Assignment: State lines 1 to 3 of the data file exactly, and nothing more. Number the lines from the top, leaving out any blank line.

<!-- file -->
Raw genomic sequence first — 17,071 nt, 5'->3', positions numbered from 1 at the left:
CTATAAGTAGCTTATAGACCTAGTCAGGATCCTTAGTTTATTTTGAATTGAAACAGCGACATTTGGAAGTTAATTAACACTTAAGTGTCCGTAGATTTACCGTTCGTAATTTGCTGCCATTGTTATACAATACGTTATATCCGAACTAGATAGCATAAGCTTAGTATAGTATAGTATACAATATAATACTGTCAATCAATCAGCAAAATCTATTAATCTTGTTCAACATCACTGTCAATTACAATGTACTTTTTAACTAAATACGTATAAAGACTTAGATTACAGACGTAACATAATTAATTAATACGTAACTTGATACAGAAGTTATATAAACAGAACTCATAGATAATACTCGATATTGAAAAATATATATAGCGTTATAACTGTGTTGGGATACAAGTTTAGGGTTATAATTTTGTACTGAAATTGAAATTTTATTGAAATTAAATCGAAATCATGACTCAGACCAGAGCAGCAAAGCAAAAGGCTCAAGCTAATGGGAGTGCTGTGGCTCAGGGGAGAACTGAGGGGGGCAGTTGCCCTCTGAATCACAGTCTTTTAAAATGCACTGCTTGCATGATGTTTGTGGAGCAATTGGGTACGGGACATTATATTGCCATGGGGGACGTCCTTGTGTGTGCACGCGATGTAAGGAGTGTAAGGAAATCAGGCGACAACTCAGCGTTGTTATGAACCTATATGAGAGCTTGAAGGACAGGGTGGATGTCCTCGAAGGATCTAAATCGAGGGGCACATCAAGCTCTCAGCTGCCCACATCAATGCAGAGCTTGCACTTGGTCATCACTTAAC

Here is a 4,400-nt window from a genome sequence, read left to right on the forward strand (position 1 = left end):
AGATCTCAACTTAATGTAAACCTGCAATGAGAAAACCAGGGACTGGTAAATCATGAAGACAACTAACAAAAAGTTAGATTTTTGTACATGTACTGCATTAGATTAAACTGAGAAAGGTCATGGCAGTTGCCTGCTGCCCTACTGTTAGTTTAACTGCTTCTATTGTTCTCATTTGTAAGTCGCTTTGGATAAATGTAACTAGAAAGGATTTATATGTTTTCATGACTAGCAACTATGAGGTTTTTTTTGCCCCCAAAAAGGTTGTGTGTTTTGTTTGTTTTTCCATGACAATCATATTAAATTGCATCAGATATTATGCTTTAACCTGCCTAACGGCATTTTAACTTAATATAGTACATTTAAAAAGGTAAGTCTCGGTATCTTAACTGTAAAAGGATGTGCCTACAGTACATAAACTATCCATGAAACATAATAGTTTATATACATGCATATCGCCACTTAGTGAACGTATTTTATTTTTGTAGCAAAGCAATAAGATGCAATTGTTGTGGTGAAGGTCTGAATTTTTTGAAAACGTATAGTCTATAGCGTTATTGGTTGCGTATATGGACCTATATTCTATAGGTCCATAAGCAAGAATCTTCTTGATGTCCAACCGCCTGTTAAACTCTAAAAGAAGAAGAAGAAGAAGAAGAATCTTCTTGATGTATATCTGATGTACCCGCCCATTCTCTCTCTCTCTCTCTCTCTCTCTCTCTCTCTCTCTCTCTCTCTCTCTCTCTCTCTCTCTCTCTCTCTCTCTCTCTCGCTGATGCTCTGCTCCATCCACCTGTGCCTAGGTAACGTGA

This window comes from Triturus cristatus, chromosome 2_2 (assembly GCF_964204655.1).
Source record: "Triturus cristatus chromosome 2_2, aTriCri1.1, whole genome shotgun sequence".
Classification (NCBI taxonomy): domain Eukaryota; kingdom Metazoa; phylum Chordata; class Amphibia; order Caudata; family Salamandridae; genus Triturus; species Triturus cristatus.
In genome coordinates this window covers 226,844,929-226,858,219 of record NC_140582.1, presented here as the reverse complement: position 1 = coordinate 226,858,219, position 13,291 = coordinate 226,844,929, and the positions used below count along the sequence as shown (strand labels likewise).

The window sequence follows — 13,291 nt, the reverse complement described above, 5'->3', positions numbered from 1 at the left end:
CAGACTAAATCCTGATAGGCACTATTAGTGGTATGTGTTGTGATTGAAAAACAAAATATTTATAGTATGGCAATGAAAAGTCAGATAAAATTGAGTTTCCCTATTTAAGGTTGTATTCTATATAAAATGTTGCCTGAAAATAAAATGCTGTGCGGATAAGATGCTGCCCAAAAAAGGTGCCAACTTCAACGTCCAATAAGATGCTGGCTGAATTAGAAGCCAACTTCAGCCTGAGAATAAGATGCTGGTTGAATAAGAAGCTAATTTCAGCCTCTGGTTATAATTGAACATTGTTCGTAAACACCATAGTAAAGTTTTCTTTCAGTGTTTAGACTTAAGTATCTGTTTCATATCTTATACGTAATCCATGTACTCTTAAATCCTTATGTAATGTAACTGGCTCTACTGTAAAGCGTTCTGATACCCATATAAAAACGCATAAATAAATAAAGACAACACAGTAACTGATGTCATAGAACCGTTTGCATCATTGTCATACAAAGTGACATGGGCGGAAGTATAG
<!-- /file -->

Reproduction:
Raw genomic sequence first — 17,071 nt, 5'->3', positions numbered from 1 at the left:
CTATAAGTAGCTTATAGACCTAGTCAGGATCCTTAGTTTATTTTGAATTGAAACAGCGACATTTGGAAGTTAATTAACACTTAAGTGTCCGTAGATTTACCGTTCGTAATTTGCTGCCATTGTTATACAATACGTTATATCCGAACTAGATAGCATAAGCTTAGTATAGTATAGTATACAATATAATACTGTCAATCAATCAGCAAAATCTATTAATCTTGTTCAACATCACTGTCAATTACAATGTACTTTTTAACTAAATACGTATAAAGACTTAGATTACAGACGTAACATAATTAATTAATACGTAACTTGATACAGAAGTTATATAAACAGAACTCATAGATAATACTCGATATTGAAAAATATATATAGCGTTATAACTGTGTTGGGATACAAGTTTAGGGTTATAATTTTGTACTGAAATTGAAATTTTATTGAAATTAAATCGAAATCATGACTCAGACCAGAGCAGCAAAGCAAAAGGCTCAAGCTAATGGGAGTGCTGTGGCTCAGGGGAGAACTGAGGGGGGCAGTTGCCCTCTGAATCACAGTCTTTTAAAATGCACTGCTTGCATGATGTTTGTGGAGCAATTGGGTACGGGACATTATATTGCCATGGGGGACGTCCTTGTGTGTGCACGCGATGTAAGGAGTGTAAGGAAATCAGGCGACAACTCAGCGTTGTTATGAACCTATATGAGAGCTTGAAGGACAGGGTGGATGTCCTCGAAGGATCTAAATCGAGGGGCACATCAAGCTCTCAGCTGCCCACATCAATGCAGAGCTTGCACTTGGTCATCACTTAAC

Here is a 4,400-nt window from a genome sequence, read left to right on the forward strand (position 1 = left end):